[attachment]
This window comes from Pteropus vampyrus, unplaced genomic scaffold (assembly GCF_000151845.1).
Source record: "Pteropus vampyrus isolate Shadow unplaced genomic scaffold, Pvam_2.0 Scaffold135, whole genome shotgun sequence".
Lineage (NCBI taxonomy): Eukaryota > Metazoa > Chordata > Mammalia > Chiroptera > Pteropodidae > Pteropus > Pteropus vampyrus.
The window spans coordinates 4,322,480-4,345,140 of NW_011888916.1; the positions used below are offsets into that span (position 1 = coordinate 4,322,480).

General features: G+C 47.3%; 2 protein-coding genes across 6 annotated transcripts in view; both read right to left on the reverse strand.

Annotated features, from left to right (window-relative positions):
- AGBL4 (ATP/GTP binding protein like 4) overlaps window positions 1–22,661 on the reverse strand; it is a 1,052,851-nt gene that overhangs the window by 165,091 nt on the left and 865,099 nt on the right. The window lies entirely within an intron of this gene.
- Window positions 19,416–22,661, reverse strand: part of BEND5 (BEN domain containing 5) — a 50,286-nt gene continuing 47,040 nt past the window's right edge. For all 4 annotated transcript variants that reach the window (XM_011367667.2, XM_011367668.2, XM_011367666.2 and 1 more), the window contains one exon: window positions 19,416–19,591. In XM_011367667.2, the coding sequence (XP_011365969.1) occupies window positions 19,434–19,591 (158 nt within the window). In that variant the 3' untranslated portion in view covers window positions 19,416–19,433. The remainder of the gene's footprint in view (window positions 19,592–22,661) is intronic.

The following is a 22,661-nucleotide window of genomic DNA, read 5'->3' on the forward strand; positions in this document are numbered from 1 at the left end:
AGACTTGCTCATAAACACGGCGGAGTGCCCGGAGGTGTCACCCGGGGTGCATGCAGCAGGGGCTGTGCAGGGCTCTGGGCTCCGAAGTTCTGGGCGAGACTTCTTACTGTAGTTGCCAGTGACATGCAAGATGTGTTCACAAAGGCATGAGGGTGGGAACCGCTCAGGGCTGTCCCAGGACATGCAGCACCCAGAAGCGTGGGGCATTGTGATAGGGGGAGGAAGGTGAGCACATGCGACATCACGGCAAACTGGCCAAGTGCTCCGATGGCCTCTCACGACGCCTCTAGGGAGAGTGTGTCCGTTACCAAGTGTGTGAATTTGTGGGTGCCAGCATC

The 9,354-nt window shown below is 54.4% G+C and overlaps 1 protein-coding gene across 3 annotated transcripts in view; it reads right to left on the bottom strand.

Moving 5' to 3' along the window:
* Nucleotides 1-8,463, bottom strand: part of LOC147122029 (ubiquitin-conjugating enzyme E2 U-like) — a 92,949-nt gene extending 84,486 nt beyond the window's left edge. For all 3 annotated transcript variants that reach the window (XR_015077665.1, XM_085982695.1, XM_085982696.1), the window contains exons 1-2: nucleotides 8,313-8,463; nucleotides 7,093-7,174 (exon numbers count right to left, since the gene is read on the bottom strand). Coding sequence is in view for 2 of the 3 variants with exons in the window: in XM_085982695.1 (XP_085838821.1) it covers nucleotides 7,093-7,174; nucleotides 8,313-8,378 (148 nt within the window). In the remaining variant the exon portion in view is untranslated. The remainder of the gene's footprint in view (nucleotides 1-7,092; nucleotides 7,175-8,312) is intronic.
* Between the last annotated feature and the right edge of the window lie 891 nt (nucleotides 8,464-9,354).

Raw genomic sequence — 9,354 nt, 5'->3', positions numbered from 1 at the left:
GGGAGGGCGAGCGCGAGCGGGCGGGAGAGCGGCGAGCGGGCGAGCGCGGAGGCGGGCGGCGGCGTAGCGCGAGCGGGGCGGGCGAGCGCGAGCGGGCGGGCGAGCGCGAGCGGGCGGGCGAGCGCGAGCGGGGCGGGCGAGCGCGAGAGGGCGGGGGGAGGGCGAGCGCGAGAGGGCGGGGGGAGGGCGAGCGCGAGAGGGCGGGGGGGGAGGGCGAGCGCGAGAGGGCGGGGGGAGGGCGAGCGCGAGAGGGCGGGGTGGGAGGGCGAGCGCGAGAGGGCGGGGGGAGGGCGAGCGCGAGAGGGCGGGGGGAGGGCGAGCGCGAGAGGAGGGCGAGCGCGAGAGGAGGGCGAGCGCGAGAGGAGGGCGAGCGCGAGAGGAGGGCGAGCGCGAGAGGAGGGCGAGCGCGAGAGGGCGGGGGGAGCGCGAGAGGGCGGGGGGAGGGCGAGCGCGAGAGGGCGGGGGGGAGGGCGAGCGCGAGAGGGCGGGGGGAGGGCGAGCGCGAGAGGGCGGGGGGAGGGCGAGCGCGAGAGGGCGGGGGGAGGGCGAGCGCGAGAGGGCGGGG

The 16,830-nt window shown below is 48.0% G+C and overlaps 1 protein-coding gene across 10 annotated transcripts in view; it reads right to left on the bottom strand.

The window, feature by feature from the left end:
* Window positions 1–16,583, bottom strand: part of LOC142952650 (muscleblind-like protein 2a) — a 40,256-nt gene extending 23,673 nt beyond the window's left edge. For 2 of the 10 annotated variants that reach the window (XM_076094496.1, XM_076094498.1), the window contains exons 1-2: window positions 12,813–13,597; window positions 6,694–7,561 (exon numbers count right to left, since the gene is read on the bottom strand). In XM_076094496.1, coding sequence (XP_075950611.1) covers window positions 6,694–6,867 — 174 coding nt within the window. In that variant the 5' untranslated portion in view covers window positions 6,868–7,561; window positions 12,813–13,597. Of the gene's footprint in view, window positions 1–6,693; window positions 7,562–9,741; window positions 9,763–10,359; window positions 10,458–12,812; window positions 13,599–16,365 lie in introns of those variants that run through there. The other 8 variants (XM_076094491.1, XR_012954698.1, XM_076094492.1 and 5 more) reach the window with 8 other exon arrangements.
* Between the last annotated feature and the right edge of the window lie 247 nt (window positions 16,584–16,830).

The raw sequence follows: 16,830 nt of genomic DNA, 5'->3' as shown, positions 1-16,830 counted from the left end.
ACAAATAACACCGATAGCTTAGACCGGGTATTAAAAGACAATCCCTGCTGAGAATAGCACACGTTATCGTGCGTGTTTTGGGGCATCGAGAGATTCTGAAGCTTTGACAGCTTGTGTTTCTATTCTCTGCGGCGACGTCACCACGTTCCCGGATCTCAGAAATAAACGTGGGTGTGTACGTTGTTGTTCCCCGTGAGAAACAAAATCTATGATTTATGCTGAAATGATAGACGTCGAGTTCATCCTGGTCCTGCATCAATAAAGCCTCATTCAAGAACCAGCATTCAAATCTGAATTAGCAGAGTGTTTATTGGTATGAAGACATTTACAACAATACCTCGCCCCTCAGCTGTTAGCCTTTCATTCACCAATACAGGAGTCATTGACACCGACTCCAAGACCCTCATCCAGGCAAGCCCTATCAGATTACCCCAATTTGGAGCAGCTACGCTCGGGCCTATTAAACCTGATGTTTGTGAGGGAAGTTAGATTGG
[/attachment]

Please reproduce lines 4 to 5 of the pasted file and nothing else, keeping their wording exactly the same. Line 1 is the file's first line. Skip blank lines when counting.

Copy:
The window spans coordinates 4,322,480-4,345,140 of NW_011888916.1; the positions used below are offsets into that span (position 1 = coordinate 4,322,480).

General features: G+C 47.3%; 2 protein-coding genes across 6 annotated transcripts in view; both read right to left on the reverse strand.